No, not really. Like many Canadians I limped through high school French as a second language (FSL), achieving a marginal ability to read the language. Write? Speak? Understand? No, not really. Thus, when I was in grad skool I availed myself of Explore (it was called the Summer Language Bursary Programme when I did it in 1999). After five weeks in Trois Pistoles (the lower St. Lawrence, 2 hours East of Québec City) I understood French reasonably well (well…not joual, the argot of Montréal) and could express myself reasonably well. It underscored for me the power of a well-designed immersive experience–and I promised myself I’d do it again someday. Fast forward a decade and I learn that: 1.) UBC runs a program for educators, and 2.) I can use my UBC tuition waiver to cover a significant portion of the costs.

Why do another immersion, if I live and work in an English-speaking context? Well, it’s simple: my unit collaborates with universities all around the world–anglophone universities. We do little with universities whose teaching is in another language, including the excellent francophone universities in Québec and Europe. That’s roughly 30% of the universities in Canada. Quite frankly that’s unacceptable to me…and it’s unfair to always place the burden of bridging the linguistic divide on the shoulders of francophones.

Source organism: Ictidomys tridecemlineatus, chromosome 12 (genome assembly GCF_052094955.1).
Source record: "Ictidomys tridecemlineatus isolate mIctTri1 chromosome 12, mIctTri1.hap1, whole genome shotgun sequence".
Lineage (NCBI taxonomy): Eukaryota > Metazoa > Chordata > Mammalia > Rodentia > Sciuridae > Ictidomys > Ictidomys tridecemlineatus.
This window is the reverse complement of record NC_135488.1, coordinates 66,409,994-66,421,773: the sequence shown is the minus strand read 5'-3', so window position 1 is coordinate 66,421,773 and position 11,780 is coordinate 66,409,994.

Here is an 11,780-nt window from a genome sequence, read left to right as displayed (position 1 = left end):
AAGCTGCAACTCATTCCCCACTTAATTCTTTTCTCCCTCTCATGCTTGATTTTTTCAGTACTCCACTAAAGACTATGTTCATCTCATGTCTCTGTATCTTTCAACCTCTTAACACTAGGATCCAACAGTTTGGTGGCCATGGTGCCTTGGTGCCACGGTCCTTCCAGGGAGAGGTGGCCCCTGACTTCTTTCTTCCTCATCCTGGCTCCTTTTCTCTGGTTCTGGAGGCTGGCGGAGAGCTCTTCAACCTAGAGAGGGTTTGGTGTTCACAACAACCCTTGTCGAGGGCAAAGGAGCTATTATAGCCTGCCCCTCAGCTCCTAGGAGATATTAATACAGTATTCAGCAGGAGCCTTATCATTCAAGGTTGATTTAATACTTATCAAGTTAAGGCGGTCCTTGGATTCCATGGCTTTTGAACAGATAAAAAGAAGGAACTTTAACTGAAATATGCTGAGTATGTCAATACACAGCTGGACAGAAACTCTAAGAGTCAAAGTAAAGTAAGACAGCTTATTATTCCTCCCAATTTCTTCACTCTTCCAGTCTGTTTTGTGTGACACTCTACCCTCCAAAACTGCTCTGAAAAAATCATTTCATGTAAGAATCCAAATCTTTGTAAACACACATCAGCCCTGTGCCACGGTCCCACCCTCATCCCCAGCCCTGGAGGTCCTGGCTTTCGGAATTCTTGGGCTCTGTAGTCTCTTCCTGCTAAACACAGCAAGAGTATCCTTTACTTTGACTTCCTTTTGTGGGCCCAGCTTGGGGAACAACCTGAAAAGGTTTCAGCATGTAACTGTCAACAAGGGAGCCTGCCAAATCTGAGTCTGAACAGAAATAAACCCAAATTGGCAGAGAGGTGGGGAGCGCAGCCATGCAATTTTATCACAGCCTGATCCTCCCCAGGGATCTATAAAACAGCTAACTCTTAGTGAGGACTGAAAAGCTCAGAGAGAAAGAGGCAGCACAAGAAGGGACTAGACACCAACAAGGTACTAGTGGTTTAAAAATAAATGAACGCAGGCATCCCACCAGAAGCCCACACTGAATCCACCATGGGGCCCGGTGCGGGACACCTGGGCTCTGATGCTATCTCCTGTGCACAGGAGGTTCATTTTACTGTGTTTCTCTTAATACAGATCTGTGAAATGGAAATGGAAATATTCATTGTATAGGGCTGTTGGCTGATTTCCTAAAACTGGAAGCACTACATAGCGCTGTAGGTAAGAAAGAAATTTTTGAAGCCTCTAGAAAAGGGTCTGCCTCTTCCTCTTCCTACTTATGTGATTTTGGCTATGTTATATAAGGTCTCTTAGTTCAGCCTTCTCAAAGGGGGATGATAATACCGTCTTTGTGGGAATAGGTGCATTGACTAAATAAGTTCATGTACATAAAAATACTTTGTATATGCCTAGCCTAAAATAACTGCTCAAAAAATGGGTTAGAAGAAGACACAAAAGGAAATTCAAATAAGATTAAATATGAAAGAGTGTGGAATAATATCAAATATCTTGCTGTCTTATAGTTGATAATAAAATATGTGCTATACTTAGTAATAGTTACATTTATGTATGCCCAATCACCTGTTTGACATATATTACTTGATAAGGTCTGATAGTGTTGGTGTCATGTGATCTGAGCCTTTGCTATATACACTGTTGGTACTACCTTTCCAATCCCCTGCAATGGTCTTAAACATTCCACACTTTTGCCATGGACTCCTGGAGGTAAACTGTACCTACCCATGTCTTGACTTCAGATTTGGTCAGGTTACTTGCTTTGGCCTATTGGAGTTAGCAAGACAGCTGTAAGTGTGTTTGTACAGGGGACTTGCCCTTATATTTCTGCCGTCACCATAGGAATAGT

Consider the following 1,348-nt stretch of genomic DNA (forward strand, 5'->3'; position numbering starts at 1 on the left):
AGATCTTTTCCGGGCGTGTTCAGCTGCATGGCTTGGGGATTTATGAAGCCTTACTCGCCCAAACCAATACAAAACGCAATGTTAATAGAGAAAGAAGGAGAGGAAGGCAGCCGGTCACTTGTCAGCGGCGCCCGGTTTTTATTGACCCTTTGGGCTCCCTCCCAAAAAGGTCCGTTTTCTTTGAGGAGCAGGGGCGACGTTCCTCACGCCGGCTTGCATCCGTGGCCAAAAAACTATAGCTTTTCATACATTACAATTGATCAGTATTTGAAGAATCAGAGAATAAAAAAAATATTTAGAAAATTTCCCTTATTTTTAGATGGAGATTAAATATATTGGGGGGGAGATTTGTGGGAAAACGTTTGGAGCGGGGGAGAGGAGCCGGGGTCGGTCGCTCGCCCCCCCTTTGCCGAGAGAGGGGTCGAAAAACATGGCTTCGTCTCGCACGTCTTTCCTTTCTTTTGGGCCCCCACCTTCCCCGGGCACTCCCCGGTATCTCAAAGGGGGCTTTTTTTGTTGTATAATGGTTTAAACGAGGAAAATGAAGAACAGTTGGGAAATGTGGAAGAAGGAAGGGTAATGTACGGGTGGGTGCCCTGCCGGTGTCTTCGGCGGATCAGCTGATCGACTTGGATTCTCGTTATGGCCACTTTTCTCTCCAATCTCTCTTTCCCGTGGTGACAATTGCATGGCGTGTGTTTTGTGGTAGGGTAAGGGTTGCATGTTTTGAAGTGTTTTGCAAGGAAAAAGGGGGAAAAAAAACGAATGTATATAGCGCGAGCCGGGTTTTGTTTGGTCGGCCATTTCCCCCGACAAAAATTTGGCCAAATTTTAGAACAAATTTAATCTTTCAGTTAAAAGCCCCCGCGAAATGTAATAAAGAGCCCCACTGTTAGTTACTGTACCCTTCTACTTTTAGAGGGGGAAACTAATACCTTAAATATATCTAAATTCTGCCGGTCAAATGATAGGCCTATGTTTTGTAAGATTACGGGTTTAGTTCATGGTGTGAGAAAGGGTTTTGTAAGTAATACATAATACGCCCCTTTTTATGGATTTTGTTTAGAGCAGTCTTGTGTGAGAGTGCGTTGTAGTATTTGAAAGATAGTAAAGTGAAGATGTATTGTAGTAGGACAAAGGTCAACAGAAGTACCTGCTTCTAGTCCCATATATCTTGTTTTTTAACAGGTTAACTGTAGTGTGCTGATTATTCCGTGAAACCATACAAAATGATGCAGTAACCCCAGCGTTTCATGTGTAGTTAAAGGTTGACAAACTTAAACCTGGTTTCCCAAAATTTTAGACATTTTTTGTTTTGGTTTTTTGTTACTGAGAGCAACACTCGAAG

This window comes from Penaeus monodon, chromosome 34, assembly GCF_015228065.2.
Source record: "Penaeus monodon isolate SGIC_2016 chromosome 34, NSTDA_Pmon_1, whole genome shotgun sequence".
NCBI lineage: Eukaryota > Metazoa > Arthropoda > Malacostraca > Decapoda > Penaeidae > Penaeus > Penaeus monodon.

How it worked

I arrived in Québec City late on a Monday evening. Having identified someone else here for the programme whilst awaiting our luggage, we jumped into a taxi and were at the residence within 30 minutes. Our hosts greeted up with «Salut! Bienvenue à Quebec!» and a cold beverage. After a bit of confusion we got keys to our accomodation: 4 bedroom apartments with a large eat-in kitchen, full bath and spartanly furnished lounge.

In the roommate (colocs, or colocataires) lottery I think I won. Aside from bald fat gay higher education me, we were:

  • Patrick: a high school teacher from Burnaby
  • Keymo: a high school teacher from Vancouver
  • Will: a middle school French immersion teacher from Prince Rupert

I would say the first 30 minutes set the tone for the entire coloc experience. We three didn’t switch into English at all (except to explain the odd word to one another) for probably 3 or 4 days. Those who spoke English as much and whenever possible had a very different experience.

The next morning we were up for orientation and our “interviews”–oral placement exams, really–followed by lunch and group grocery shopping (with delivery arranged in advance!). The next day we started in our classes, with me in the intermediate group. K and W, clever lads, were in the advanced; P in the second level beginners (first beginners had little or no French). I decided in advance not to try and prep for the placement exam, which served me well in the end.

La classe, les ateliers, les profs et le Féstivale

We had two class sessions each day, with two instructors splitting themselves between two levels. Stéphanie comes from the south of France, has her doctorate in linguistics and is a kickboxer. Suffice to say I behaved myself. Myriam comes from Québec (pur laine), has her masters in French linguistic and is an expert on pronunciation. Their styles were both polished and professional: I would say Myriam was more sage on the stage and Stéphanie more guide on the side. We covered a fair bit of grammar (good, but not why I was there) and a range of applied communicative learning activities designed to improve our ability to express ourselves and understand others in French. We only had one tool in our class, which is amazing (besides me).